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Idle worship

Love, fidelity and fandom are explored in the pensive charmer ‘Juliet, Naked’



Rose Byrne and Chris O’Dowd in “Juliet, Naked”

Revolving around a has-been folk music icon from the 1990s, “Juliet, Naked” plays like an indie film from the same decade—the kind that would charm the flannel off coffee-drinking cinephiles at the Sundance Film Festival and beyond, akin to something Cameron Crowe might’ve made a generation ago.

Such comparisons might normally suggest something tired or anachronistic, but for “Juliet, Naked,” they’re sincere sentiments—especially when it comes to Ethan Hawke, an actor who’s anchored many classic, low budget Gen-X portraits.

And while he’s never gone away since then, Hawke’s really having a moment in 2018. Fresh off the Oscar-buzz for “First Reformed”—a challenging character study rooted in contemporary existential fears—Hawke returns to the kind of role that fits him like a glove, playing a carefree philosopher who ponders the complexities and mysteries of life but with a glint of joy rather than angst, even as he wrestles with midlife regrets.

Based on the 2009 novel by Nick Hornby (“High Fidelity,” “About a Boy”), “Juliet, Naked” is an ensemble charmer that explores a range of themes and ideas, all woven together organically: long-term relationships, settling, (in)fidelity, and overzealous fandom.

That last one, actually, is a driving undercurrent in “Juliet, Naked,” but it’s explored thoughtfully (as is everything here) with effacing humor, and not simply as some condescending critique.

Annie (Rose Byrne) is the long-suffering girlfriend of Duncan (Chris O’Dowd). They’re a London couple who have been living together for awhile under an agreement—reluctantly for her—that they won’t have children. It’s ironic, given that Duncan is an overgrown adolescent in one key respect: He’s the world’s biggest fan—obsessively so—of Tucker Crowe (Hawke), an American singer-songwriter who’s been a recluse for more than 20 years following his final album “Juliet,” a masterpiece inspired by heartbreak.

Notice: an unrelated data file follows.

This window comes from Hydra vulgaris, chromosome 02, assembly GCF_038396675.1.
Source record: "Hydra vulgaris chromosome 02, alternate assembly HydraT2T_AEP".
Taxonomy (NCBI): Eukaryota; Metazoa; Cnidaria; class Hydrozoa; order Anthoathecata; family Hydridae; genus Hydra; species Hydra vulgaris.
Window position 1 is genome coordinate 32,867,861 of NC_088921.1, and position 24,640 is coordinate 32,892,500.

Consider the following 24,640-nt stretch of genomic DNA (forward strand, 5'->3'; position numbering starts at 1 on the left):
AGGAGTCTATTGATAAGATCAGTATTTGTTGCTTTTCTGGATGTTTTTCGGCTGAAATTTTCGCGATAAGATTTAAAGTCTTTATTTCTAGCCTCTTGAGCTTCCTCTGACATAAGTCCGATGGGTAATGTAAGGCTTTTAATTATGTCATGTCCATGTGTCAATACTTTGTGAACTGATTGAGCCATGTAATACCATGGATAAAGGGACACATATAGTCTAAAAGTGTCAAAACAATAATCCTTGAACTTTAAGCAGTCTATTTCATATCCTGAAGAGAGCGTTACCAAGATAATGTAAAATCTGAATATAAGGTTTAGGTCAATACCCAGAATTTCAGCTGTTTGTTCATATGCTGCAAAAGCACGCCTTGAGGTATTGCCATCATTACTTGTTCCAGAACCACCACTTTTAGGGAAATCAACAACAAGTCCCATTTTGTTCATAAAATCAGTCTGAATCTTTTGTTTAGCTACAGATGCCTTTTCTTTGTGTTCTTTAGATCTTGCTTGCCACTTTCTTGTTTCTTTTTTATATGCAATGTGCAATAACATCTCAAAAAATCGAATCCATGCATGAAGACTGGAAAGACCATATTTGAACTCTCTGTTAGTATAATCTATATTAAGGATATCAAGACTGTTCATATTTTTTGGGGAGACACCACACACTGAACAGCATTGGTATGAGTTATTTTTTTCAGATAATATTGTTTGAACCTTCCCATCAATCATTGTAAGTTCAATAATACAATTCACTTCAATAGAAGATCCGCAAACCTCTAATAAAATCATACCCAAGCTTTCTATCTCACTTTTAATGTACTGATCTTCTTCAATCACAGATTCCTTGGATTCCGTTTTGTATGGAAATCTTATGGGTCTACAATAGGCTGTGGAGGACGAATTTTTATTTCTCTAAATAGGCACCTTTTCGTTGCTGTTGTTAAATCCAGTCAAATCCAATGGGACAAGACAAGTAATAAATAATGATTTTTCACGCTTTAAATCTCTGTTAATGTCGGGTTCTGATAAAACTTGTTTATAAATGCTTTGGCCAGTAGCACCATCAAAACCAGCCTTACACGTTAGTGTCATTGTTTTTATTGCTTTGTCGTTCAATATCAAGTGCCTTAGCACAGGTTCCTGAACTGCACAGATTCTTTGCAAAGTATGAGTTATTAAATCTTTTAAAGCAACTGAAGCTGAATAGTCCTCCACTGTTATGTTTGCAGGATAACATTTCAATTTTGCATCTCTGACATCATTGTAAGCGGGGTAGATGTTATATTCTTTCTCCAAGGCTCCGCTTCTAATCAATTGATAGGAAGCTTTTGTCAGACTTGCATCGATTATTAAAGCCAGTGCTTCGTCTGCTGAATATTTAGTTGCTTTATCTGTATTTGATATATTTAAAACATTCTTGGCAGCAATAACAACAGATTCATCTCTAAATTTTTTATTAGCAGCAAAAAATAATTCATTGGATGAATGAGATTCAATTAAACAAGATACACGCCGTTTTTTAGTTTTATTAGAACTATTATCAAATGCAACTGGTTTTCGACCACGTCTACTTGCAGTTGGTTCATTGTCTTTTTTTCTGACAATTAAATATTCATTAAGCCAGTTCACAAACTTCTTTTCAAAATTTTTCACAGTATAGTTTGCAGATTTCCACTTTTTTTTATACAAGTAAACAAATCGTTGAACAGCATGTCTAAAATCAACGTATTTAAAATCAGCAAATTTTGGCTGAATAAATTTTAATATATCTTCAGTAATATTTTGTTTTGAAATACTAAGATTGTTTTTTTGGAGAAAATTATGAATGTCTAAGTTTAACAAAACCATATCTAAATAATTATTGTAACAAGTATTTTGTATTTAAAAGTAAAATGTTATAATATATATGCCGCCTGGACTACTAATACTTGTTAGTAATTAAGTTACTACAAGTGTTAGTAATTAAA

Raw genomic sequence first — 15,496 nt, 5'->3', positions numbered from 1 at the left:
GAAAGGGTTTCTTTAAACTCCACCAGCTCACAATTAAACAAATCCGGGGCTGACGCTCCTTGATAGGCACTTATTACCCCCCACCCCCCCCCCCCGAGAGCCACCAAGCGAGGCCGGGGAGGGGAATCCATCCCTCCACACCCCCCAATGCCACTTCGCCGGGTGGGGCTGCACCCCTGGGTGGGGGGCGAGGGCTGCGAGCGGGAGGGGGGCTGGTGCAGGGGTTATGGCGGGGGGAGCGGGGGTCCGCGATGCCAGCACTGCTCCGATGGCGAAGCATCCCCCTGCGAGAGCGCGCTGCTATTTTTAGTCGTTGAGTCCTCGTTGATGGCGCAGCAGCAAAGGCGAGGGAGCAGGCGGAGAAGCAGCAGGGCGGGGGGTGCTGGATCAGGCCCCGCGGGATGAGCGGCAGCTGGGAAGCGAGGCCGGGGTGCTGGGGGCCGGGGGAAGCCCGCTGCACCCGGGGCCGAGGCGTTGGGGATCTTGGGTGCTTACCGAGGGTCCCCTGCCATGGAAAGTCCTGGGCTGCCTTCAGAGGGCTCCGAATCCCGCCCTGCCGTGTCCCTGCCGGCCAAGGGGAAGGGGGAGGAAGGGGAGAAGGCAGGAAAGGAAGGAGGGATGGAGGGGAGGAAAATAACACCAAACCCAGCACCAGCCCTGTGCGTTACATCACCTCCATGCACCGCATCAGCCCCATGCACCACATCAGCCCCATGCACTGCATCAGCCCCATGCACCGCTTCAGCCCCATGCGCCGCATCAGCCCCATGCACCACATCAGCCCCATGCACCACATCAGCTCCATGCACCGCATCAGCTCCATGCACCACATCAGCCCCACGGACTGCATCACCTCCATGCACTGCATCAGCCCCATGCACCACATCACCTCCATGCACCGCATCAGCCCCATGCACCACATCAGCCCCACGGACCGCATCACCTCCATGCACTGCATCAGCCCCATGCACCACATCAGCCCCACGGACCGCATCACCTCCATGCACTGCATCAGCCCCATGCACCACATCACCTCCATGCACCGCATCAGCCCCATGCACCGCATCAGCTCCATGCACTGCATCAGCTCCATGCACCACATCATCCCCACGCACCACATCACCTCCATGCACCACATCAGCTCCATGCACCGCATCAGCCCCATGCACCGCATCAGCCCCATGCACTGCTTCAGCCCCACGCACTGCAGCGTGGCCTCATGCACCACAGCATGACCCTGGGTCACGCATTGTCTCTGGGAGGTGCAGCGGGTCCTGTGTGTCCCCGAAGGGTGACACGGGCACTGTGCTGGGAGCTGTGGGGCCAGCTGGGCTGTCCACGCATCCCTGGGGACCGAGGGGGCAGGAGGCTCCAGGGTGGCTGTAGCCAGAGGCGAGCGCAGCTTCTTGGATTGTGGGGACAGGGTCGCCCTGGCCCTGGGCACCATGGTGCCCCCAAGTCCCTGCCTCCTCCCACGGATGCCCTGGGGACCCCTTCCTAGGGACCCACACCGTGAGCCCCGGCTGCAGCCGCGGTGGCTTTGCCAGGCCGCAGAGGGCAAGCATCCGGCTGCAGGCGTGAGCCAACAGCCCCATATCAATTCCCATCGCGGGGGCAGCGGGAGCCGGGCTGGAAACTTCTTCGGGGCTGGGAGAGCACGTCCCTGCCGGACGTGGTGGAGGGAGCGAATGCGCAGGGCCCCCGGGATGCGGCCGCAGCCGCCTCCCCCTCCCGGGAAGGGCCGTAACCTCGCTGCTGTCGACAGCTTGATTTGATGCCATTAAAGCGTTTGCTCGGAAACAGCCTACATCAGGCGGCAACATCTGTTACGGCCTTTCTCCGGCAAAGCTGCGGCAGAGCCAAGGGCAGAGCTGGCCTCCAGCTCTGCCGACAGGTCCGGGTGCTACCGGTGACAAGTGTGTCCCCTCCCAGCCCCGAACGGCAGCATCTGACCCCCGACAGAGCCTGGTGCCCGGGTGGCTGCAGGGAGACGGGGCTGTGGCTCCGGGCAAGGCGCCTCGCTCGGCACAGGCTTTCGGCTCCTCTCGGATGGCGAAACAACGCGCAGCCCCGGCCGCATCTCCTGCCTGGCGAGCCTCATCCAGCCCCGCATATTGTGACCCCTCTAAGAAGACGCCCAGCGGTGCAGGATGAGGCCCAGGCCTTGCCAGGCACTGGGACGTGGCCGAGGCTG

As tensions rise between Annie and Duncan, a surprising chain of events leads to Annie and Tucker striking up a transatlantic e-mail correspondence that, over its course, becomes a genuine connection.

Byrne carries her life’s discontents with convincing melancholy. O’Dowd gives emotional cred to a music nerd who would otherwise be easy to mock, and Hawke—even as a penitent deadbeat—shines in full Linklater mode (ala “Boyhood” and the “Before” trilogy).

Inevitably, Annie and Tucker meet, and it complicates the dynamic in rewarding ways. Each gets to see the other at their worst, yet witnessing brutal truths only causes their empathy and understanding of one another to grow. What evolves between them, and how, is as endearing and soulful as any film of its kind since “You’ve Got Mail.”

Duncan meeting his idol is also inevitable, and the script—co-written by Oscar-winner Jim Taylor (“The Descendants”)—beautifully humanizes the duality of fandom. Yes, it’s completely ridiculous, even misguided, but it’s also 100 percent sincere and heartfelt because the artist’s work struck a chord for the fan in a profound, defining way.

That’s ultimately the point behind all of these swirling emotions, relationships, and ideas: Being “naked” is nothing to be cynical about.

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